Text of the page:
(p. 479) Emerging Trends in the Energy-Society Relationship
Abstract and Keywords
This chapter examines global energy trends, whether a global renewable energy transition is already taking place, and what steps are needed to further accelerate the global deployment of renewables. It first considers the expansion of renewable energy in light of global energy trends, noting that a global energy transition is not yet a reality but is urgently needed. It then looks at drivers and barriers for an accelerated expansion of renewable energy and proceeds by discussing how renewables are moving from the sidelines to the center stage of global energy governance. In particular, it describes the politics behind the creation of the International Renewable Energy Agency (IRENA), an intergovernmental organization on renewable energy, as well as current challenges for global governance on renewable energy. The chapter shows that global renewable energy capacities have grown significantly but that global energy supply is still dominated by fossil fuels.
We are experiencing rapid shifts in several aspects of contemporary society, with direct or indirect implications for energy-society relationships, many of which have been alluded to throughout this volume. Drivers of these changes include technology, politics, risks associated with unconventional fuel extraction, and the growing political salience of climate change, among others. One trend of note involves the prosumer movement: the rapid expansion of household-level micro-generation of renewable energy, including the purchase of solar arrays, but also citizen-led developments of new technologies, such as the geothermal heat pump developed in Germany. The growth of an energy-focused social movement, and the formation of the International Renewable Energy Agency, described by Sybille Roehrkasten in Chapter 25, are other trends to watch. Other observations have opened up new lines of sociological inquiry, including case studies of local energy transition; complex systems-based analyses of our transportation systems; and critical inquiries into the adoption of new technologies, with a particular focus on science and technology studies. But how do we know how far along we are on the transition pathway? Authors of the chapters in this closing section explore this question, offering both hope and caution.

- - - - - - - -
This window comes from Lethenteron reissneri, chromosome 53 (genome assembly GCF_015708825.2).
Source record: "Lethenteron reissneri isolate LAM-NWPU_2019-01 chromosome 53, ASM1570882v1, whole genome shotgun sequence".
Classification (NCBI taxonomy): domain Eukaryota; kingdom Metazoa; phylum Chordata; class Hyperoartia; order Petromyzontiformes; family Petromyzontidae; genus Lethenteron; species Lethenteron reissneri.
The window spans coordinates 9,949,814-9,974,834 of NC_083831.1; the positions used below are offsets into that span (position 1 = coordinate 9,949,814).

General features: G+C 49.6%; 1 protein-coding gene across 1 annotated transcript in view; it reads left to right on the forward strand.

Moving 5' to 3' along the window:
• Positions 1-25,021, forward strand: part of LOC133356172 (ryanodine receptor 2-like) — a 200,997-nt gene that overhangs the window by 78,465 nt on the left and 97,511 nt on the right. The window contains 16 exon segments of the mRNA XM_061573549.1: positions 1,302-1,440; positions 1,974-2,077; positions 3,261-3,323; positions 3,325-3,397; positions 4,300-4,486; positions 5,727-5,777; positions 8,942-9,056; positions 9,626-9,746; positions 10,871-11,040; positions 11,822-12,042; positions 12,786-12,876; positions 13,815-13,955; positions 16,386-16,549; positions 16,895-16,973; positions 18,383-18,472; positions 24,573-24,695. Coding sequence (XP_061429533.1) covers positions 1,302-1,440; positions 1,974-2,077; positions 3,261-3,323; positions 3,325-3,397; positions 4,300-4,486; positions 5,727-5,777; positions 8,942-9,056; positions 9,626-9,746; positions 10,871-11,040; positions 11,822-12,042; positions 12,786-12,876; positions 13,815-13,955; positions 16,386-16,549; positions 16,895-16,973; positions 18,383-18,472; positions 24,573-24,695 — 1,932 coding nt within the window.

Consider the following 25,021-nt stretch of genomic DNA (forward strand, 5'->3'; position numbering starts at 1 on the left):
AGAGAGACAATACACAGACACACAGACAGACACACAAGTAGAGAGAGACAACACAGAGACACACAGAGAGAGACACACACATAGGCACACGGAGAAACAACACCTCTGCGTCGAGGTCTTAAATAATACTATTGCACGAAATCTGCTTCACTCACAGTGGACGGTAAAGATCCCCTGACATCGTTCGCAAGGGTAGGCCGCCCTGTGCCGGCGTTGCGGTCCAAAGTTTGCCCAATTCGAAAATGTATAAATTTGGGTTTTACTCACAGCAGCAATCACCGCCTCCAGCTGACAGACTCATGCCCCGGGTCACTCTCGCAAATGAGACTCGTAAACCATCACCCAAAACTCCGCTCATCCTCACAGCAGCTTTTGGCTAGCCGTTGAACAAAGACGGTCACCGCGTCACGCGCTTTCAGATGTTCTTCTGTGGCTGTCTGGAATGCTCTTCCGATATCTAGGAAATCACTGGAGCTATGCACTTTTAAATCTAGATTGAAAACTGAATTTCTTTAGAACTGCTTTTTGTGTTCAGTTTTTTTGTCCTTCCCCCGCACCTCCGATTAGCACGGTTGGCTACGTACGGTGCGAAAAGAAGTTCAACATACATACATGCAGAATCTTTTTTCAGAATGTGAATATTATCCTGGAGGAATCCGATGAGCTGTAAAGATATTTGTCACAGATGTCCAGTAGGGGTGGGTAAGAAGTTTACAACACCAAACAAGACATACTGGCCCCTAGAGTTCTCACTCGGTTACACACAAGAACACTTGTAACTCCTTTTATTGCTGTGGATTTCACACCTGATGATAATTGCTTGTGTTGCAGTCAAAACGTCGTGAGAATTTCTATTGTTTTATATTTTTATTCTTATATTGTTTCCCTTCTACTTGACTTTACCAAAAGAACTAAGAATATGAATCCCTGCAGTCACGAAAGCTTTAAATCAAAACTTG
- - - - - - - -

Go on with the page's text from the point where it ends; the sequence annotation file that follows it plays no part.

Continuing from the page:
(p. 480) In Chapter 25 Sybille Roehrkasten expands on the opening provided by Emelianoff in Part VI, to explore macro-trends that can offer us insight into how far we are along a pathway to renewable energy transition. In terms of kilowatts, renewable energy additions to our global energy portfolio are certainly increasing—more than doubling since the turn of the twenty-first century—and expansion appears to be happening across the globe, notably including developing country locations. Yet, discouragingly, they have not made a dent in the volume of fossil fuels extracted and burned each year. This is the case for a number of reasons, including strong political support for fossil fuels that includes heavy subsidies, and technical challenges in energy storage and grid integration for renewables. Nonetheless, there are signs of groundwork being done to support future expansion, including the continued fall in prices for wind and solar (which are important because decisions to adopt renewable energy often hinge on economics), and in particular, the establishment of an International Renewable Energy Agency, of which 150 states currently are members. Symbolically and substantively, this agency, headquartered in the United AraB Emirates, marks a turning point in the political legitimacy of renewable energy.